Euro clearing has hit the headlines in recent days, but what is it and why is it so important to the City of London? We've answered all your questions...
Clearing is the process through which financial transactions are settled, between the pledge of a payment and the payment itself. Euro clearing refers to the clearing of euro-based transactions.
The clearing of euro-denominated derivatives, in particular, is big business for the City of London, which dominates an estimated 70 per cent of the market.
EY research for the London Stock Exchange has estimated up to 83,000 City jobs could be at risk if it is dragged out of London.
The European Central Bank (ECB) failed in 2015 in an attempt to require big clearing houses to leave London for the Eurozone. The EU General Court ruled against the ECB after a three-year battle.
However, the UK’s Brexit vote last summer immediately reignited the issue, with politicians including then-French President Francois Hollande calling for it to be moved on to the bloc.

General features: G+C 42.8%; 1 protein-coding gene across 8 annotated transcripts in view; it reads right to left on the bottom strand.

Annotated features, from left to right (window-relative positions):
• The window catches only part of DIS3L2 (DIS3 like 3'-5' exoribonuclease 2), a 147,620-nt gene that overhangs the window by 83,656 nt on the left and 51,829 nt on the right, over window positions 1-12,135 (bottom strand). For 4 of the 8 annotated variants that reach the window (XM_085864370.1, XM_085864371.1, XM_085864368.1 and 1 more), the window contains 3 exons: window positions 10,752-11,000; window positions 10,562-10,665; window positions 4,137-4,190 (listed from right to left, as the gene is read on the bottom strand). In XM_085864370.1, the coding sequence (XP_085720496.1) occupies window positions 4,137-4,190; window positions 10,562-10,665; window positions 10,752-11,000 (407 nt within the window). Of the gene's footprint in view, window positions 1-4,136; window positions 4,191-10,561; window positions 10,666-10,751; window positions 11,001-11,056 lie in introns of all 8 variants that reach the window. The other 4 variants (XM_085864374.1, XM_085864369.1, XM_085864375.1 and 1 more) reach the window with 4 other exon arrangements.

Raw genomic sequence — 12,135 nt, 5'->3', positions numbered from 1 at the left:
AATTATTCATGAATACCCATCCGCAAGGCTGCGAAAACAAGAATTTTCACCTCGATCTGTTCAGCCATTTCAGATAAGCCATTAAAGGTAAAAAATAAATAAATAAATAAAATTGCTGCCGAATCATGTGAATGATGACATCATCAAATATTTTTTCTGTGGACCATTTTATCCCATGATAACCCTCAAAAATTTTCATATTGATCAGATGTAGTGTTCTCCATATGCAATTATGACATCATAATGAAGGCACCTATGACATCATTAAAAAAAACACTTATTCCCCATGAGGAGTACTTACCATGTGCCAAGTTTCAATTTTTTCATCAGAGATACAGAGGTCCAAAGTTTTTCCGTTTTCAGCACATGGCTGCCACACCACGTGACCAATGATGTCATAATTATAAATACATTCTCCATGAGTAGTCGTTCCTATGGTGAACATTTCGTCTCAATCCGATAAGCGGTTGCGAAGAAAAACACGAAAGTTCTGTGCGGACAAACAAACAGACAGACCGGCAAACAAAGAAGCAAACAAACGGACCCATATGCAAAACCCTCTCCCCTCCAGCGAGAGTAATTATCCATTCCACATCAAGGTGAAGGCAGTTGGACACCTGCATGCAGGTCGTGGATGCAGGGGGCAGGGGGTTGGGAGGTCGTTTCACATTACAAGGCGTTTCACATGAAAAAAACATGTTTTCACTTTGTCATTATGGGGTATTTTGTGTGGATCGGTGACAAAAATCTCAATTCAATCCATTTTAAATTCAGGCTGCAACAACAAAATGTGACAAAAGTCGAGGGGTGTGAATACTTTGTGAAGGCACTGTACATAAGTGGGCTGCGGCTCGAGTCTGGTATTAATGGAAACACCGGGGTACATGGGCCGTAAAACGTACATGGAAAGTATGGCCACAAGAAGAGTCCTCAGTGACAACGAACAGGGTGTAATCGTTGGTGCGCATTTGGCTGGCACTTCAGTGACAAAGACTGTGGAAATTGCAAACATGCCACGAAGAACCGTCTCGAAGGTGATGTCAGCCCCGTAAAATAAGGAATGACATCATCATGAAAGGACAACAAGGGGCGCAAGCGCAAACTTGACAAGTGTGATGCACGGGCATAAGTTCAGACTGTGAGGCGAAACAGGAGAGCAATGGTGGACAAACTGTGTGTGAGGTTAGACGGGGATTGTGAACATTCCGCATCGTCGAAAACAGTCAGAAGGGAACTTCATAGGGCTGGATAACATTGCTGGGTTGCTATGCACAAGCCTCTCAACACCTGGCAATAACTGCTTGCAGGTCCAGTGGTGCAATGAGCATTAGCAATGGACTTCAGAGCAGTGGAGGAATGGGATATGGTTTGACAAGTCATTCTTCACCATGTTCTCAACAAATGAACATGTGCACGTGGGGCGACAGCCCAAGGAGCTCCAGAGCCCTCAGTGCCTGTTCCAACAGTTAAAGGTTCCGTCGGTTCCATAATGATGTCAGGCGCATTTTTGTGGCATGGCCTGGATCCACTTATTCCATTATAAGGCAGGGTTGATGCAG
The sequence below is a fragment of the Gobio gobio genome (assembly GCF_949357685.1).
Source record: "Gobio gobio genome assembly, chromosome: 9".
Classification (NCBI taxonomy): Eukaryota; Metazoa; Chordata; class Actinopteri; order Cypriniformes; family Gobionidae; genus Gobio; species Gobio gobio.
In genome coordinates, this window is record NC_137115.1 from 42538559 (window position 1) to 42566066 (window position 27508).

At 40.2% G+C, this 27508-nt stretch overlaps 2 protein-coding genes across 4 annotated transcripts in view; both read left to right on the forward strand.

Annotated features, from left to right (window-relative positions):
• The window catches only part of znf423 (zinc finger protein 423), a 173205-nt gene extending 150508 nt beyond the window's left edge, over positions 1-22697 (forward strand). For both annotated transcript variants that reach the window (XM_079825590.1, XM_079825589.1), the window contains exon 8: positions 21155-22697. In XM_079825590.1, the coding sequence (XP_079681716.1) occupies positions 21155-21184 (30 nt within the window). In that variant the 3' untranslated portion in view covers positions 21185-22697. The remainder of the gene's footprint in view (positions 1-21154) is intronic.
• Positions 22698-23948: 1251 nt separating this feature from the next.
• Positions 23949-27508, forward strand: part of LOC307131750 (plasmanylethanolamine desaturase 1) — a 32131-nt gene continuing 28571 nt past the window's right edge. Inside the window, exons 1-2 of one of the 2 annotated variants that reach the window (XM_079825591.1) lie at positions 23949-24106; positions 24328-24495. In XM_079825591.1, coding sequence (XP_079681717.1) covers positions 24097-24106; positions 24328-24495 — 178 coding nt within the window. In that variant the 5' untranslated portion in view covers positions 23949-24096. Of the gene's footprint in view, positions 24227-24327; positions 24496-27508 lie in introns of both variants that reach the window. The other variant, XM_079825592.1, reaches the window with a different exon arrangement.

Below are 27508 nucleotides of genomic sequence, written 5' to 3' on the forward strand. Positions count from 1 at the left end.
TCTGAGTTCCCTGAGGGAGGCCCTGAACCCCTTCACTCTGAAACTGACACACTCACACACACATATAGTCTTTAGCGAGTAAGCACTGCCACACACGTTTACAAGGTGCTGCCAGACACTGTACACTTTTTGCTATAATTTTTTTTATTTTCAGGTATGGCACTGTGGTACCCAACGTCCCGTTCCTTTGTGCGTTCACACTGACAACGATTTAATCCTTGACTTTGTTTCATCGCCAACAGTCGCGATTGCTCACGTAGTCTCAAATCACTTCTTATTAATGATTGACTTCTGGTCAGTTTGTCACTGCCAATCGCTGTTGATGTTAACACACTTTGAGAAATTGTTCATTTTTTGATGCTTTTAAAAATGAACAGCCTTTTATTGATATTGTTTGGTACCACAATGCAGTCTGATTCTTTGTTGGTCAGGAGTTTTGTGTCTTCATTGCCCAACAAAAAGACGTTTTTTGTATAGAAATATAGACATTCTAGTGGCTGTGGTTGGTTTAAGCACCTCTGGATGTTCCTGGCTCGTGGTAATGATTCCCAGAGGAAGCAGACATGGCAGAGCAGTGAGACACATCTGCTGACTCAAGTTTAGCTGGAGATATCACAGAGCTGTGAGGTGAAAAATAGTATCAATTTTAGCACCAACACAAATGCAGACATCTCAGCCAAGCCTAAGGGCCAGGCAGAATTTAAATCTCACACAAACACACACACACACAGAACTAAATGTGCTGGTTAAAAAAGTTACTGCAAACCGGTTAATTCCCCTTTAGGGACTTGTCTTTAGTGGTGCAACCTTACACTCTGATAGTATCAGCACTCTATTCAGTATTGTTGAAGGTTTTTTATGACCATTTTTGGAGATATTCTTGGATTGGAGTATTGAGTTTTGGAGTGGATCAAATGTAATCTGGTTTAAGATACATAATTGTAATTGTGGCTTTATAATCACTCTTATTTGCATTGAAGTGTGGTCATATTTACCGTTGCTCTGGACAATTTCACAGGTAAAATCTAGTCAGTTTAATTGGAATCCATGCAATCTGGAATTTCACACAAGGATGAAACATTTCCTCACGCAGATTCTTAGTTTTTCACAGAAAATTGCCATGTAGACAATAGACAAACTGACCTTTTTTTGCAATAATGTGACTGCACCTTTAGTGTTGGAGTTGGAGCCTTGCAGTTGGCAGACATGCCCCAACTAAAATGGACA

The European Commission announced a consultation on the topic last month before laying out its proposals yesterday.
Other European cities and their own clearing houses. Namely: Paris and Euronext, and Frankfurt and Deutsche Boerse.
The London Stock Exchange has strongly warned against any relocation policy. But the group yesterday insisted it is “well positioned to continue to provide a seamless service to all its customers”.
The LSE and others have warned that relocation will be costly to banks, as clearing house customers, which will see their collateral costs increased.